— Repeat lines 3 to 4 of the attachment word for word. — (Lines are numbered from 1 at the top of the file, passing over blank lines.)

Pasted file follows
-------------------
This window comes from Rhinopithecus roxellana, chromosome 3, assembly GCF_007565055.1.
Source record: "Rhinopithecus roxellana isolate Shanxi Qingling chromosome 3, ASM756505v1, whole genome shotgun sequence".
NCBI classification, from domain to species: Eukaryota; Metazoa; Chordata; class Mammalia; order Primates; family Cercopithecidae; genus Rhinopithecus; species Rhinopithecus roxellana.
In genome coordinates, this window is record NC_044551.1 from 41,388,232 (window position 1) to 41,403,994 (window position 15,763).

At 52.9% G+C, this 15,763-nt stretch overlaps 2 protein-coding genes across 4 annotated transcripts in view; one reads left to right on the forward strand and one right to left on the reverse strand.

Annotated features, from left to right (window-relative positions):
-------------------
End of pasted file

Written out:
NCBI classification, from domain to species: Eukaryota; Metazoa; Chordata; class Mammalia; order Primates; family Cercopithecidae; genus Rhinopithecus; species Rhinopithecus roxellana.
In genome coordinates, this window is record NC_044551.1 from 41,388,232 (window position 1) to 41,403,994 (window position 15,763).